• Speaking of Eddie: Male sea otters are very territorial. While he's mellowed out in his old age, Eddie kept his eye on us the entire time, and we were told to stay a few feet back from the chain-link fence that bordered Eddie's pool. Erik was intimidated beyond words. (This is why there are no pictures of Eddie.)

• There are two different kinds of sea otters: Northern sea otters and southern sea otters. Northern sea otters, which live along the coasts of Washington and Alaska, are about 10-15 pounds heavier/fatter than southern sea otters, which live along the California coast. The Oregon coast is tragically bereft of sea otters: After having been hunted to extinction for their pelts along Oregon's coasts in 1906, Oregon's sea otter population has never permanently reestablished. Sometimes sea otters will visit Oregon, but they usually only stay a few days. Good job ruining everything, Oregonians of the late 1800s and early 1900s.

• Even in captivity, sea otters are hardened sea warriors. Thelma and Eddie were both raised in captivity after being abandoned in the wild at very young age—meaning they had little interaction with their mothers. But they still have instinctual knowledge when it comes to cracking open sea urchins on rocks and diving deep in their exhibit pools. Also, Thelma has one lung and she doesn't even care.

• Sea otters swim on their backs while river otters swim on their bellies. Now you know.

• Here's something kind of amazing and/or gross: Sea otters' skin is about as loose on their bodies as a sweatshirt is on a human. That means sea otters can turn 180 degrees within their skin. Moving on!


Julie Christie, senior keeper of the zoo's North America exhibits, gave us an up-close look at the zoo's two young, frisky river otters—Tilly and B.C. ("B.C.", FYI, is short for "Buttercup," despite the fact B.C. is a male. We did not ask the potentially sensitive question as to why a male river otter was named "Buttercup.")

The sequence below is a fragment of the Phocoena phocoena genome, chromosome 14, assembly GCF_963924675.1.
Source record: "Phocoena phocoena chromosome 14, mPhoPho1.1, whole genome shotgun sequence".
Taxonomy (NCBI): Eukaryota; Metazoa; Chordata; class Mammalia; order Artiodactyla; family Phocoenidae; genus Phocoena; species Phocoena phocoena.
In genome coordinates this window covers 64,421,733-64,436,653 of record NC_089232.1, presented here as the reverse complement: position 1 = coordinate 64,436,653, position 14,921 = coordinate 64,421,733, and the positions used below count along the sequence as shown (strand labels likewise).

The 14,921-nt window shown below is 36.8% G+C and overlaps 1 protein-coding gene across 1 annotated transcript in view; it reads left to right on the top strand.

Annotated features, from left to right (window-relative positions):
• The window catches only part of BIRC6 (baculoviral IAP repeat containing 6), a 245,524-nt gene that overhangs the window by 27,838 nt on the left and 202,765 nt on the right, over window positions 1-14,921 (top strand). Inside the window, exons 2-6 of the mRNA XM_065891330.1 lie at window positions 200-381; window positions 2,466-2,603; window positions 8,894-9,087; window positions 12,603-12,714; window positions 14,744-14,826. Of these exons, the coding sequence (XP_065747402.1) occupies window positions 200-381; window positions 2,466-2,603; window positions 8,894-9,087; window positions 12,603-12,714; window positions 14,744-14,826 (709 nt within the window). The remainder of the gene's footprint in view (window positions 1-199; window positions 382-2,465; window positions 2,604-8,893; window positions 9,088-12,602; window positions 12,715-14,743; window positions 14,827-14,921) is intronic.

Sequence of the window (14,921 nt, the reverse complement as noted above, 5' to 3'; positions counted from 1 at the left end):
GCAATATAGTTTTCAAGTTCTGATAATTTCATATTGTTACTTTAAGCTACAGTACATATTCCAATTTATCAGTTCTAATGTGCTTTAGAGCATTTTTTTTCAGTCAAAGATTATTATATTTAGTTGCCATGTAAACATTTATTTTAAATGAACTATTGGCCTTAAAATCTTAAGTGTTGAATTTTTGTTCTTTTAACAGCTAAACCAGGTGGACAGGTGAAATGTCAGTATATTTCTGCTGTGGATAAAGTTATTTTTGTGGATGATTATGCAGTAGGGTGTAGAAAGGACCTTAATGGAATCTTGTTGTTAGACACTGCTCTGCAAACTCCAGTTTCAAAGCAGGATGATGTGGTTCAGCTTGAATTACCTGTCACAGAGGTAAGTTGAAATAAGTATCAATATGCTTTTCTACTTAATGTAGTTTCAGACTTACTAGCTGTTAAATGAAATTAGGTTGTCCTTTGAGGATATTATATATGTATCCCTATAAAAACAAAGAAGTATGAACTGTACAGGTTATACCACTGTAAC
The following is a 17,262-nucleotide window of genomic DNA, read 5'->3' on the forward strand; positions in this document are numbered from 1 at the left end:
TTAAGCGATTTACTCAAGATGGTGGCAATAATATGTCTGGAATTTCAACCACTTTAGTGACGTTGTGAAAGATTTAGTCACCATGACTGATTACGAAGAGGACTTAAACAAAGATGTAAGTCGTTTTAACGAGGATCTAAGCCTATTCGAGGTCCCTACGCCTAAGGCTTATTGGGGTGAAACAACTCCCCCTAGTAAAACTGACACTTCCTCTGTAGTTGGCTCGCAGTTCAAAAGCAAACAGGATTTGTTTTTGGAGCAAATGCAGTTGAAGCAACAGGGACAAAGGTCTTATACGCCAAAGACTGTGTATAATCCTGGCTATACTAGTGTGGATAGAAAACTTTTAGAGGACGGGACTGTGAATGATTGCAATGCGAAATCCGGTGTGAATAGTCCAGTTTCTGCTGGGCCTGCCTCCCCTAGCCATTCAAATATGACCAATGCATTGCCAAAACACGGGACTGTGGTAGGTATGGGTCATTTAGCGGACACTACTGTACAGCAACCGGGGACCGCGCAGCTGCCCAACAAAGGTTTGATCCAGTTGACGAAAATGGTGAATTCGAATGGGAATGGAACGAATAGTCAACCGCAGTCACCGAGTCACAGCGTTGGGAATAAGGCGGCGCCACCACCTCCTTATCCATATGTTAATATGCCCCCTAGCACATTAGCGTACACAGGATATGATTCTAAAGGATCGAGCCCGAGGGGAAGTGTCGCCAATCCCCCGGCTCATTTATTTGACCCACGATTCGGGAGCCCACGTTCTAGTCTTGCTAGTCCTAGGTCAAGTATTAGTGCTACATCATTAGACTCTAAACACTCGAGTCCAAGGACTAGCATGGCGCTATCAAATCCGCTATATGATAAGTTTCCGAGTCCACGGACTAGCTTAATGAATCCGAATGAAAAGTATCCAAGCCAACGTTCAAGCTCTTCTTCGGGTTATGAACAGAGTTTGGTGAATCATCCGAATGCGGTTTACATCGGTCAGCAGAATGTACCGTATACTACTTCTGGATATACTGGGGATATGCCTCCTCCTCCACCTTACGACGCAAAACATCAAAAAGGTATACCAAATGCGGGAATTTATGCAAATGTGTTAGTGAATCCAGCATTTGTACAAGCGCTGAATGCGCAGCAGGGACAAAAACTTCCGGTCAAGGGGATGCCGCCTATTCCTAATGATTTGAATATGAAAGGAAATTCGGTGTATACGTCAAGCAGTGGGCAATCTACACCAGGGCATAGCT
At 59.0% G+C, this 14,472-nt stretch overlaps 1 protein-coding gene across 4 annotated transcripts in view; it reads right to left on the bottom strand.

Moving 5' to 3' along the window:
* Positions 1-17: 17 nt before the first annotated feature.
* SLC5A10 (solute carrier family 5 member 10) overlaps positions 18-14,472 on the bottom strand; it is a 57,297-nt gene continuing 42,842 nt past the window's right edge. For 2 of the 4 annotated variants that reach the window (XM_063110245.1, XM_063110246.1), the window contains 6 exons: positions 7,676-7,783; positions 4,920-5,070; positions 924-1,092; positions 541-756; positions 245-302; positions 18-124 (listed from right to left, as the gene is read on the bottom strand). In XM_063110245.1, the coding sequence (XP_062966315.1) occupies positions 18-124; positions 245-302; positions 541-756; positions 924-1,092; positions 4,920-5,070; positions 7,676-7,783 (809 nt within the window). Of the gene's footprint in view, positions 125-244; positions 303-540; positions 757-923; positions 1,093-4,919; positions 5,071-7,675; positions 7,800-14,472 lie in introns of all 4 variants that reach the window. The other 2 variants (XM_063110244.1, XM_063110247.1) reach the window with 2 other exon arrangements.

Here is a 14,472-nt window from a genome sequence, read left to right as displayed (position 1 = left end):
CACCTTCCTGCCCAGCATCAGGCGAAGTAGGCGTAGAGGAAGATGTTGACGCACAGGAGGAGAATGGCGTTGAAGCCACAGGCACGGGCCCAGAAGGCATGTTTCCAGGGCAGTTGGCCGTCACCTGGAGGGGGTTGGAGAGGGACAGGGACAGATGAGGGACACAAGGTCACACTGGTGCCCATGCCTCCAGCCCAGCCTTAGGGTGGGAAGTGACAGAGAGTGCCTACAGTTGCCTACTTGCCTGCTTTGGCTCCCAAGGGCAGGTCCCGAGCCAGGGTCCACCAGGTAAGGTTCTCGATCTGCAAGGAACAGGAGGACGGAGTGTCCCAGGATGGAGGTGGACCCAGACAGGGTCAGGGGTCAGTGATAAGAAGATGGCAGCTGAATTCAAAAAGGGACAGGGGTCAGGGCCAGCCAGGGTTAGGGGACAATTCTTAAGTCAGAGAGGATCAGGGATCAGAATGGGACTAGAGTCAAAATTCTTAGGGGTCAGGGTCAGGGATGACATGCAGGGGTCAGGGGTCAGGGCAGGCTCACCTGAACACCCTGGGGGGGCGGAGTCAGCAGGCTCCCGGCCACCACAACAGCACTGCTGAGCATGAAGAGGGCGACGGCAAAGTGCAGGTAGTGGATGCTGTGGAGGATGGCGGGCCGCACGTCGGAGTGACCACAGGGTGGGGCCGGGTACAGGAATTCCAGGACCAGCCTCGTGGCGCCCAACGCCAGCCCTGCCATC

TILLY AND B.C. We are not entirely sure which one is which.
  • TILLY AND B.C. We are not entirely sure which one is which.

Here's what we learned about river otters:

• River otters destroy everything. That's why they can't have nice things. Except sometimes they get clumps of grass, which Julie gives to them to play with. They promptly destroyed said clumps of grass, dragging them into the water and then tearing them apart. River otters: THEY DESTROY EVERYTHING.

• River otters move extremely quickly. Here's how we decided to split labor for our trip to the zoo: Alex, a hardened, razor-sharp news reporter, would interview the zookeepers and take notes; Erik, a halfwit who watches movies for a living, would gawk and take pictures. Alex did a fine job with her duties, while Erik failed spectacularly at getting even a single in-focus photo of the river otters. In his defense, and again: River otters move extremely quickly. And it wasn't for lack of trying: Erik took like 4,000 pictures, it's just that most of them turned out like this:

RIVER OTTERS, PROBABLY Next time we are bringing along a competent photographer.
  • RIVER OTTERS, PROBABLY Next time we are bringing along a competent photographer.